NHS Choices- patients slow to take up rights on hospital

Patients’ right to choose which hospital treats them is being taken up far more slowly than the labour government had hoped and there are large variations around the country, according to private hospital operators.

Patients were given the right to pick any hospital- public or private from April, but the latest figures from the Department of Health show that only 9,400 NHS patients chose a private hospital in the four months to the end of July.

Some doctors and NHS trusts are doing little to encourage patients’ right to choose and in some cases are actively discouraging it, the operators say.

Richard Jones, commercial director of Spire Healthcare, formerly Bupa Hospitals, told a private health convention held by analysts Laing & Buisson that the proportion of NHS work varied widely around the country, from “virtually none” in some places to “certainly a third of our work” in others.

Ramsay Health Care, another of the bigger private hospital chains, said it was experiencing the same variations. Numbers are rising, however. In July almost 3,000 opted for a private hospital – double the number in January. That generated £6.5m of income for private hospitals.

On top of that, many thousands more NHS patients went to the independent sector treatment centres (ISTC) set up specially to treat them, either out of choice or after being steered there by primary care trusts, which in many cases have to pay for the admissions whether or not they are used. ISTCs earned £29.4m from NHS patients in July.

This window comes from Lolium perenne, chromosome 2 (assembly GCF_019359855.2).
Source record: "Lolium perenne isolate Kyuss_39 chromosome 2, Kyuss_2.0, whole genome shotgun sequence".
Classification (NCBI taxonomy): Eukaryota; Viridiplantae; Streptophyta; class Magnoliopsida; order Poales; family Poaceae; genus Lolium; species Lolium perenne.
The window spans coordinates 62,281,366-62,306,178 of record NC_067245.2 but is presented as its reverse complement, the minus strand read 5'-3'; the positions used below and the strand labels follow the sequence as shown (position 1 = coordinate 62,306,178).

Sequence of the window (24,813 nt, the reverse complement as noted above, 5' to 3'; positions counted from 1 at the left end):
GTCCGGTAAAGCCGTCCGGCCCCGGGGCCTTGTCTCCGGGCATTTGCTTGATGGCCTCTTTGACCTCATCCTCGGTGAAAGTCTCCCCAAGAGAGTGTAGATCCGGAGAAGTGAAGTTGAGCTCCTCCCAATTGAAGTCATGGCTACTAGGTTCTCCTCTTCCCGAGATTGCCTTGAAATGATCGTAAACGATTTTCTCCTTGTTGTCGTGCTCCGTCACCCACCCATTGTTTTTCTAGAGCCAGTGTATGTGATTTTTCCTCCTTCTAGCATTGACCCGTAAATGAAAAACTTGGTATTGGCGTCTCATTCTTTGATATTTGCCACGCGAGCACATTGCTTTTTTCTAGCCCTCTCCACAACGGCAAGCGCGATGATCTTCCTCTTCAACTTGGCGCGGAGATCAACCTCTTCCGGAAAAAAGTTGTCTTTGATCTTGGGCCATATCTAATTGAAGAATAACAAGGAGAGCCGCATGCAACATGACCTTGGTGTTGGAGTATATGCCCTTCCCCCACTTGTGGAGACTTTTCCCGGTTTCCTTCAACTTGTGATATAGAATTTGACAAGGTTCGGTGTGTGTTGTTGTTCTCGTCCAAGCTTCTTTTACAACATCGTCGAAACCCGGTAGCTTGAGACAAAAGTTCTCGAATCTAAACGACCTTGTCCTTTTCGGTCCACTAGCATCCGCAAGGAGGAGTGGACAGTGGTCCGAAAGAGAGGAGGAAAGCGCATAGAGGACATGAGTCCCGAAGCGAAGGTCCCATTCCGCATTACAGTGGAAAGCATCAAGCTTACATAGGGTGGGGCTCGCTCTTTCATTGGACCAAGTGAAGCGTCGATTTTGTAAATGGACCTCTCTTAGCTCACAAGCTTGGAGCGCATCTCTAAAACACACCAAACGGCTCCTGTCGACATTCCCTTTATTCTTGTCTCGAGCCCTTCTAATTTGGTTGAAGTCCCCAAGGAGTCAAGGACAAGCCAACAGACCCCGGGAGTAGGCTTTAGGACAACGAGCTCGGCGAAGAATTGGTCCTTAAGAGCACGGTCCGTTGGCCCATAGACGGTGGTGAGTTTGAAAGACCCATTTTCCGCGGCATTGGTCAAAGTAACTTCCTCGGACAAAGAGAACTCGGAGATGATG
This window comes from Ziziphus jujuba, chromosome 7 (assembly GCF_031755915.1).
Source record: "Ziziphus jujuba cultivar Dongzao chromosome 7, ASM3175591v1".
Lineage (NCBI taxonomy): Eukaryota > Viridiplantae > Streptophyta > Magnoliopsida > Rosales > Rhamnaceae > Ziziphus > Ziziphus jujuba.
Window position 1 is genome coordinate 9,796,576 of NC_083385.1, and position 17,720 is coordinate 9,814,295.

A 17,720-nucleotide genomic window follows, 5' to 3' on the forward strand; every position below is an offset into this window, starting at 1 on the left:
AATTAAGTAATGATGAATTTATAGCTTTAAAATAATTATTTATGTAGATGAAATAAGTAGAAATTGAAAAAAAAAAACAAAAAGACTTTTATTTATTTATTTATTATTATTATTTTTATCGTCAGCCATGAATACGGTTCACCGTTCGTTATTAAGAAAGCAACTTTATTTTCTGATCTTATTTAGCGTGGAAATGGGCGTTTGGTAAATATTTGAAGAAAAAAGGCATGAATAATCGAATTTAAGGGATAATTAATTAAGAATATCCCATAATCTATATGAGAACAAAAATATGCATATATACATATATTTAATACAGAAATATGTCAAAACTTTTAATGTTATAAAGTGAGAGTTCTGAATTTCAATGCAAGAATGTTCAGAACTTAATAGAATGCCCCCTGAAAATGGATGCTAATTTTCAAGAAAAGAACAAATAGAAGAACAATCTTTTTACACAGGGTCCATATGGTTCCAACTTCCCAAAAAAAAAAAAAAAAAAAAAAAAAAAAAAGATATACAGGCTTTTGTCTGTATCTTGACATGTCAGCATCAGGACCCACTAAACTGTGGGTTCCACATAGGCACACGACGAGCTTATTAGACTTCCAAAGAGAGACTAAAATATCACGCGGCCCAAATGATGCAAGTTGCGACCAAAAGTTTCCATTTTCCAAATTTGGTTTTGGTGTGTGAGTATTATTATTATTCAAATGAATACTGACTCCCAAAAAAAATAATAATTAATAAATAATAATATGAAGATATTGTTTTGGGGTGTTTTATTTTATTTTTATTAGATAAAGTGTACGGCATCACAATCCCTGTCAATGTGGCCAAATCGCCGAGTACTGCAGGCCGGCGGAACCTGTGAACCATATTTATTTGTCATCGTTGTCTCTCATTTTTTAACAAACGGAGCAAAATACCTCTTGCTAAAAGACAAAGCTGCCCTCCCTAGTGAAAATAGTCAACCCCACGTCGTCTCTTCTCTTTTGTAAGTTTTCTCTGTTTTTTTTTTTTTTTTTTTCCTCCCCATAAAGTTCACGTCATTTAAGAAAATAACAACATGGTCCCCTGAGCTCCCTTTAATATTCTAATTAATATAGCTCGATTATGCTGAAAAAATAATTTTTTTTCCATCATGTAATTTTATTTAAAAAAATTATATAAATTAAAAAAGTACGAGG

The independent sector’s income from NHS patients is £400m a year, plus additional work when the NHS buys operations to keep down waiting times.

“There’s still quite a lot of local contracting as the NHS buys operations to stop patients breaching waiting-time targets,” Mr Jones told the conference.

However, fewer than 5 per cent of non-urgent, elective procedures are being purchased from the private sector – a far cry from the “up to 15 per cent” that John Reid projected when he was health secretary in 2004.

Ben Bradshaw, the health minister, admitted: “There is still a cultural reluctance to really drive home to the public that they have a choice. We need a big drive on that, both with general practitioners and primary care trusts.”

Mr Bradshaw said he remained convinced that the number of NHS patients treated privately “will continue to grow”.

The health department is establishing a website on which primary care trusts will have to advertise all tenders for NHS work, making it easier for the private sector to find out what business is available and where.

Primary care trusts are now routinely expected to put all new work, or significant changes to existing provision, out to tender.


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